This is the mail archive of the mailing list for the glibc project.

Index Nav: [Date Index] [Subject Index] [Author Index] [Thread Index]
Message Nav: [Date Prev] [Date Next] [Thread Prev] [Thread Next]
Other format: [Raw text]

[PATCH] malloc: add documentation

JIRA: PURE-27597
 tpc/malloc2.13/design | 90 +++++++++++++++++++++++++++++++++++++++++++++++++++
 1 file changed, 90 insertions(+)
 create mode 100644 tpc/malloc2.13/design

diff --git a/tpc/malloc2.13/design b/tpc/malloc2.13/design
new file mode 100644
index 000000000000..1c3018093cdd
--- /dev/null
+++ b/tpc/malloc2.13/design
@@ -0,0 +1,90 @@
+This malloc is based on glibc 2.13 malloc.  Doug Lea started it all,
+Wolfram Gloger extended it for multithreading, Ulrich Drepper
+mainained it as part of glibc, then "improved" it so much we had to
+fork it.
+For introduction, please read
+dlmalloc: Doug Lea's version
+ptmalloc: Wolfram Gloger's version
+libcmalloc: Libc version as of 2.13
+puremalloc: Pure Storage's version
+Large allocations are done by mmap.  All small allocations come from
+an arena, which is split into suitable chunks.  Dlmalloc had a single
+arena, which provided a locking hotspot.  Arena was enlarged by
+sbrk(2).  Ptmalloc introduced multiple arenas, creating them on the
+fly when locks when observing lock contention.
+Libcmalloc made arenas per-thread, which further reduced lock
+contention, but significantly increased memory consumption.  Glibc
+2.13 was the latest version without per-thread arenas enabled.  Costa
+gave Pure a private copy of 2.13 malloc to avoid the regression.
+Arenas are on a single-linked list with a pointer kept in thread-local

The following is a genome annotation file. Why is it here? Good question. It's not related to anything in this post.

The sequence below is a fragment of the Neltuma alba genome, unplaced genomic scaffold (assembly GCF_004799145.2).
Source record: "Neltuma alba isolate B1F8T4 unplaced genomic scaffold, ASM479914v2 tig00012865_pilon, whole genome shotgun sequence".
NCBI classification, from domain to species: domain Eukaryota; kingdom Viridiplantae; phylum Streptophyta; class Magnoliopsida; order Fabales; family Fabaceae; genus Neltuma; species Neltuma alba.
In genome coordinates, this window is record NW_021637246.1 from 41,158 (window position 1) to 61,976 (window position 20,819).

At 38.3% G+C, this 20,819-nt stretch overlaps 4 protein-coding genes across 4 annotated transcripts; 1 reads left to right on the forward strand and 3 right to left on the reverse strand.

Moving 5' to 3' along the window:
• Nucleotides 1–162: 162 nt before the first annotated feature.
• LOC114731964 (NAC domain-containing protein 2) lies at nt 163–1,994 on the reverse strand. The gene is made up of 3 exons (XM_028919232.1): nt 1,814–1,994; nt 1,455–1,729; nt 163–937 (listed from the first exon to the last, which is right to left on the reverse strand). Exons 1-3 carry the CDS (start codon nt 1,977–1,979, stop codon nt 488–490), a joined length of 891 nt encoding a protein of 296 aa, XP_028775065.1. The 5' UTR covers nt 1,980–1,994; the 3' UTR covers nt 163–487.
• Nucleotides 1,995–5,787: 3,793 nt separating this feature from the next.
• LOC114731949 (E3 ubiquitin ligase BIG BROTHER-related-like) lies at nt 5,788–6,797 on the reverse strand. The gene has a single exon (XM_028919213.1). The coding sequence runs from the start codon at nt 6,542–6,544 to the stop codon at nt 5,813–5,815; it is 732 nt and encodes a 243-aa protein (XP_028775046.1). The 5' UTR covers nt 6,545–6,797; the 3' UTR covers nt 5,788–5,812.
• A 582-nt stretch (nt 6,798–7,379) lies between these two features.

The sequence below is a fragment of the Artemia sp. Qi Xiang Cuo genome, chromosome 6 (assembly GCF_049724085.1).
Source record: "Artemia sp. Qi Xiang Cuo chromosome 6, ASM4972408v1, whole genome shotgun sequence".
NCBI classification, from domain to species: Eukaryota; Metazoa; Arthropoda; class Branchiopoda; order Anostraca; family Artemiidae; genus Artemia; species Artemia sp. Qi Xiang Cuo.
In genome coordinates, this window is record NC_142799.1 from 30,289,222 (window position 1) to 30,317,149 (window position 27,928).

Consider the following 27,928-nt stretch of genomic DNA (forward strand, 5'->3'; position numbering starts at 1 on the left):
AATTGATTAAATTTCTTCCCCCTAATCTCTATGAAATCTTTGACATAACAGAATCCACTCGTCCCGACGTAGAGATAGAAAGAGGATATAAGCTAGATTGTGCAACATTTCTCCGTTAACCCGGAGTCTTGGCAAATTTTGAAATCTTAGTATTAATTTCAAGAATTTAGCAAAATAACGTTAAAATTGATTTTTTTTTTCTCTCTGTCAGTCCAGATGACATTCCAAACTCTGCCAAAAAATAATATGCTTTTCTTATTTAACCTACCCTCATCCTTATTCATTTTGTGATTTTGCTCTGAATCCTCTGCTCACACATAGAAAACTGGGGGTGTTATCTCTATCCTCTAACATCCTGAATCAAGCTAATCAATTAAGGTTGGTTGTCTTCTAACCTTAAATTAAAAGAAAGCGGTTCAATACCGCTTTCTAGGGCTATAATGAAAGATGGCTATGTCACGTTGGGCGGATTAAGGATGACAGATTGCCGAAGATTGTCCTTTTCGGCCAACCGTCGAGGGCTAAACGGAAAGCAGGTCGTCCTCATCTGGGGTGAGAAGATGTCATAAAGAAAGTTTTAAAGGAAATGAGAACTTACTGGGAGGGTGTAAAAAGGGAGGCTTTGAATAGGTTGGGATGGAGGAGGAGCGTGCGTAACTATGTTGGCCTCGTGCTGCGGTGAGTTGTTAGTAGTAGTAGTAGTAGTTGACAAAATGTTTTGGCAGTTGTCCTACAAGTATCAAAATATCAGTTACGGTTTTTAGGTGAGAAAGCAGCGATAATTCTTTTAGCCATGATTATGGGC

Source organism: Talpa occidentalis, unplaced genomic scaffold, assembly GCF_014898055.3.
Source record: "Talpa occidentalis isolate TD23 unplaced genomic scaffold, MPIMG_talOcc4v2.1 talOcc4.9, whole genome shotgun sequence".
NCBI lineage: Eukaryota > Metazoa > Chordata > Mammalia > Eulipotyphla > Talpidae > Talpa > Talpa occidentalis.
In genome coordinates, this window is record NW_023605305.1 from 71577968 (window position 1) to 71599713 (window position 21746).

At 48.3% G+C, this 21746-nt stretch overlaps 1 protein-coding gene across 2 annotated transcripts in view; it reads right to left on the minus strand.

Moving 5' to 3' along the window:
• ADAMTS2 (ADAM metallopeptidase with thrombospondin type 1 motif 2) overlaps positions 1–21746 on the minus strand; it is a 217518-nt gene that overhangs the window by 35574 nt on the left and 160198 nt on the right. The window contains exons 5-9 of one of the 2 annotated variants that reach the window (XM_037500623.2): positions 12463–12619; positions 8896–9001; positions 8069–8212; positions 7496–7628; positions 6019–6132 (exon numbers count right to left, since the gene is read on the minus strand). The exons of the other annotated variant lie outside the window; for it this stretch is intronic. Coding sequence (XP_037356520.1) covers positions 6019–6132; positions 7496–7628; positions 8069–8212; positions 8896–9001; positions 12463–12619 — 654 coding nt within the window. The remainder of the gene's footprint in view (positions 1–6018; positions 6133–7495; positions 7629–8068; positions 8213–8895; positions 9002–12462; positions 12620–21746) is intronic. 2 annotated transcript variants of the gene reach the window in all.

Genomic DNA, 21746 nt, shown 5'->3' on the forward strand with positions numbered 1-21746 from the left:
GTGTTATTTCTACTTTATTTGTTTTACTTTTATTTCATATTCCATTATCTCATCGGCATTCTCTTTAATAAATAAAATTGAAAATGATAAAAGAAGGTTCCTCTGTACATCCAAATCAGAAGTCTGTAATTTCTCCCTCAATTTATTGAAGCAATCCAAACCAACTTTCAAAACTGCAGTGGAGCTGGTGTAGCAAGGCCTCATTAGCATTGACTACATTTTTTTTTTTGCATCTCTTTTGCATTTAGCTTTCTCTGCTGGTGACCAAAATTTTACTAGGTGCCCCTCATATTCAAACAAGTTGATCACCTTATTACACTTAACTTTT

+storage.  If the last arena used for a thread is locked, it will try
+the next arena, etc.  If all arenas are locked, a new arena is
+JÃrn changed this into a single-linked list per numa node.  Threads
+always allocate from a numa-local arena.
+NUMA locality:
+All arenas use mbind() to preferentially get memory from just one numa
+node.  In case of memory shortage the kernel is allowed to go
+cross-numa.  As always, memory shortage should be avoided.
+The getcpu() syscall is used to detect the current numa node when
+allocating memory.  If the scheduler moves threads to different numa
+nodes, performance will suffer.  No surprise there.  Syscall overhead
+could be a performance problem.  We have plans to create a shared
+memory page containing information like the thread's current numa node
+to solve that.  Surprisingly the syscall overhead doesn't seem that
+high, so it may take a while.
+Using hugepages instead of small pages makes a significant difference
+in process exit time.  We have repeatedly observer >20s spent in
+exit_mm(), freeing all process memory.  Going from small pages to huge
+pages solves that problem.  Puremalloc uses huge pages for all mmap
+The main_arena still uses sbrk() to allocate system memory, i.e. it
+uses small pages.  To solve this the main_arena was taken off the
+per-node lists.  It is still being used in special cases, e.g. when
+creating a new thread.  Changing that is a lot of work and not worth
+it yet.
+Thread caching:
+tcmalloc and jemalloc demonstrated that a per-thread cache for malloc
+can be beneficial, so we introduced the same to puremalloc.  Freed
+objects initially stay in the thread cache.  Roughly half the time
+they get reused by an allocation shortly after.  If objects exist in
+cache, malloc doesn't have to take the arena lock.
+When going to the arena, puremalloc pre-allocates a second object.
+Pre-allocation further reduces arena contention.  Pre-allocating more
+than one object yields diminishing returns.  The performance
+difference between thread cache and arena just isn't high enough.
+The binning strategies of dlmalloc and jemalloc are pretty ad-hoc and
+discontinuous.  Jemalloc is extremely fine-grained up to 4k, then
+jumps from 4k to 8k to 16k, etc.  As a result, allocations slightly
+above 4k, 8k, etc. result in nearly 100% overhead.  Dlmalloc is less
+bad, but similar.
+For the thread cache, puremalloc uses 16 bins per power of two.  This
+requires an implementation of fls(), which is not standardized in C.
+Fls() done in inline assembly is slower than a predicted jump, but
+faster than a mispredicted jump.  Overall performance is about awash.
+Not having corner cases with 100% memory overhead is a real benefit,
+though.  Worst-case overhead is 6%, and hard to achieve even when

Index Nav: [Date Index] [Subject Index] [Author Index] [Thread Index]
Message Nav: [Date Prev] [Date Next] [Thread Prev] [Thread Next]